Since LA School Report wrote about the campaign aftermath yesterday morning (see: How Ratliff Won & Reformers Lost), reactions and post-election analysis have continued to pour in, including exultation from Ratliff supporters and head-scratching from Sanchez allies.

Thus far, at least, there’s no real consensus about why Sanchez lost or — just as interesting — exactly how Ratliff won. But there are lots of theories.

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Campaign 2013: How Ratliff Won (& Reformers Lost)*

The results are (mostly) in, and the LAUSD School Board District 6 election looks like the shock result of the evening, with Monica Ratliff having apparently defeated Antonio Sanchez, 52 percent to 48 percent — a complete reversal from the primary results in which Sanchez bested Ratliff by 10 points.

Sanchez has now conceded the race.* Ratliff couldn’t be reached for comment. The Daily News’ Barbara Jones reported earlier this morning that Ratliff was at San Pedro Elementary teaching, as she has been throughout the campaign.

Turnout in the race was roughly 16 percent, although according to the City Clerk, there are still more than 82,000 votes left to be counted citywide. It is unknown how many of those uncounted ballots are from District 6.

Observers, to say the least, are shocked. Recriminations within the so-called “school reform” community have already begun, with one pro-reform insider calling the result “an utter disaster.”

The small clique of UTLA activists that helped Ratliff win, on the other hand, are ecstatic.

“Am I surprised? Yes,” said Brent Smiley, vice chair for UTLA’s political action committee. “I’m truly floored. I think, ultimately, [voters] saw [Sanchez] as a politician. And they viewed [Ratliff] as what she was – a classroom teacher.”

Those involved in the race are crediting Ratliff’s poise as a candidate, her ballot designation as a classroom teacher, and a small but devoted group of volunteers; they blame Sanchez’s loss on his lack of familiarity with education issues, the ineffectiveness of the campaigns on his behalf, and low voter turnout.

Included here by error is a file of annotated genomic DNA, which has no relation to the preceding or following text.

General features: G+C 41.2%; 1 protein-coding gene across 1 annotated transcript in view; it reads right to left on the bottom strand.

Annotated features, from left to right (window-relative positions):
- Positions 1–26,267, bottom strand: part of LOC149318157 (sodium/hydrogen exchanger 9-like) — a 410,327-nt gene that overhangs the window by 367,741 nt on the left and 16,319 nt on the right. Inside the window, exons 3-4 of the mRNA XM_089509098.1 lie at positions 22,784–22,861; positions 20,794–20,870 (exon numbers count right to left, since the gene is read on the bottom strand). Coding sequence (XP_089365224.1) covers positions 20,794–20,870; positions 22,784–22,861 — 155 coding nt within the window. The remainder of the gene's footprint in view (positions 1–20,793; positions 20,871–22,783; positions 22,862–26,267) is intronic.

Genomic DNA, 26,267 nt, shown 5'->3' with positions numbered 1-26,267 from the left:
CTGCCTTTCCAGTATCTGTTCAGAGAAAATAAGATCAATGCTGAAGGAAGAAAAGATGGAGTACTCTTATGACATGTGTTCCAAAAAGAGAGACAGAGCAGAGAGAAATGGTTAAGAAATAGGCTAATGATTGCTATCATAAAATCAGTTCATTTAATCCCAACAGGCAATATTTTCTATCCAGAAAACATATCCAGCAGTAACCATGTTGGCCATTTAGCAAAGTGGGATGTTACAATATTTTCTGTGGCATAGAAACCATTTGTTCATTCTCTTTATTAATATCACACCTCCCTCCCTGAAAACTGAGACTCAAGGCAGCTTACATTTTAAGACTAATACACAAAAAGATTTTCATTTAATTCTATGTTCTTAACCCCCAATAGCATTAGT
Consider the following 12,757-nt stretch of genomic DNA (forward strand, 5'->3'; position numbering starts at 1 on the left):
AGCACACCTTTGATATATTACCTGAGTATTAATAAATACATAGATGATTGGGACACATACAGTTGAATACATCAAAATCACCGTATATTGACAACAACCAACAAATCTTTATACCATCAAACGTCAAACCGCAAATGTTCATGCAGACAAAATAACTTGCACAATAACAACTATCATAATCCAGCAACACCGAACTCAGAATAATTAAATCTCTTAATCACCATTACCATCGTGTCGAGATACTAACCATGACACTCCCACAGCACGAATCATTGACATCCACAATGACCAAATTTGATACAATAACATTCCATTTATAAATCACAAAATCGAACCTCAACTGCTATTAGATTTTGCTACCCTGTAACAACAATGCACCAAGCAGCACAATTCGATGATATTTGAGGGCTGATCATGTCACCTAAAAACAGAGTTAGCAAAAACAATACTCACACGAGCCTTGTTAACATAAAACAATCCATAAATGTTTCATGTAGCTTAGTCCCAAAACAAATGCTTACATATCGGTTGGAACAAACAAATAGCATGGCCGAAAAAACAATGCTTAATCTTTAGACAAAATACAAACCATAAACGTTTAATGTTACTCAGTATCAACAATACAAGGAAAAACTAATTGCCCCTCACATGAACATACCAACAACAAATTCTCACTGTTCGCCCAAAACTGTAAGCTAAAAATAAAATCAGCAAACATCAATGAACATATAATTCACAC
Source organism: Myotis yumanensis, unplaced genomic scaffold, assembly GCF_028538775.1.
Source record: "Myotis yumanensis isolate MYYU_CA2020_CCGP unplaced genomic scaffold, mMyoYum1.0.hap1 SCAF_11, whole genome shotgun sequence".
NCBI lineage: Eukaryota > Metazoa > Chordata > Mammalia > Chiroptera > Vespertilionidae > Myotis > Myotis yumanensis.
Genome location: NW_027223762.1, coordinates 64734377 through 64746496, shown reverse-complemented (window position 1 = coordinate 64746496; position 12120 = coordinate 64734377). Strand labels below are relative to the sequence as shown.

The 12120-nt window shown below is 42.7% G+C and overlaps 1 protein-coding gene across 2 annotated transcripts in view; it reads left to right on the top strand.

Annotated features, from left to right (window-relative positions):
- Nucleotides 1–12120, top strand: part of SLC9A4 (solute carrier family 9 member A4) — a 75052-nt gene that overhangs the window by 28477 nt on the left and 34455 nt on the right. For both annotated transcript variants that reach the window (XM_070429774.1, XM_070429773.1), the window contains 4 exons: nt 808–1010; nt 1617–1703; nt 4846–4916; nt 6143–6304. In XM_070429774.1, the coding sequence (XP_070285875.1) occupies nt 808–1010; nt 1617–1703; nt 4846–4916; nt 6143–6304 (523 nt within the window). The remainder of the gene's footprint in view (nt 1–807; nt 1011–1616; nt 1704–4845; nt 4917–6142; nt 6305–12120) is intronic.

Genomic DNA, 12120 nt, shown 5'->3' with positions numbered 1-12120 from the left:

At least one observer credited UTLA’s endorsement of both Ratliff and Sanchez, which conventional wisdom credited as a major advantage for Sanchez, as having had the completely unintended effect of protecting Ratliff.

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Before They Were School Board Candidates

School Board candidates Antonio Sanchez (left) and Monica Ratliff (right)

If you haven’t already read Hillel Aron’s profiles of the District 6 candidates Monica Ratliff and Antonio Sanchez on the campaign trail this past weekend, be sure and do so here and here.

Did you know, however, that one of the two candidates was in a 2012 Nazi revenge film (straight to DVD) and the other was an antiwar protester whose image was featured by the LA Times?

Click below for the images and some of the details.

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Election Day: Voter Turnout Will Determine Outcome

In today’s School Board District 6 election, Antonio Sanchez remains the strong favorite over his opponent, Monica Ratliff, thanks in part to the overwhelming advantage in campaign contributions to both Sanchez’s campaign and two independent campaigns on his behalf.

Sanchez’s Latino surname and fluency in Spanish is also a built-in advantage (though Ratliff’s mother is from Mexico).

“You’re looking at a very Latino district,” said Mike Shimpock, Sanchez’s campaign consultant. “And this is a district where ethnic identity voting still makes a difference on election day.”

Internal polls are said to show a decisive advantage for Sanchez, but voter turnout could play a huge role.

“If the turnout is above 15 percent, Sanchez wins running away,” said Brent Smiley, a teacher and vice chair of UTLA’s political action committee. “If it’s below 15 percent, then things get interesting.”

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Campaign: Walking San Fernando with Antonio Sanchez

District 6 candidate Antonion Sanchez walking on Saturday.

Antonio Sanchez always introduces himself to voters the same way, telling them within ten seconds that he grew up in Pacoima, went to San Fernando High School, and graduated form Cal State Northridge before going on to UCLA.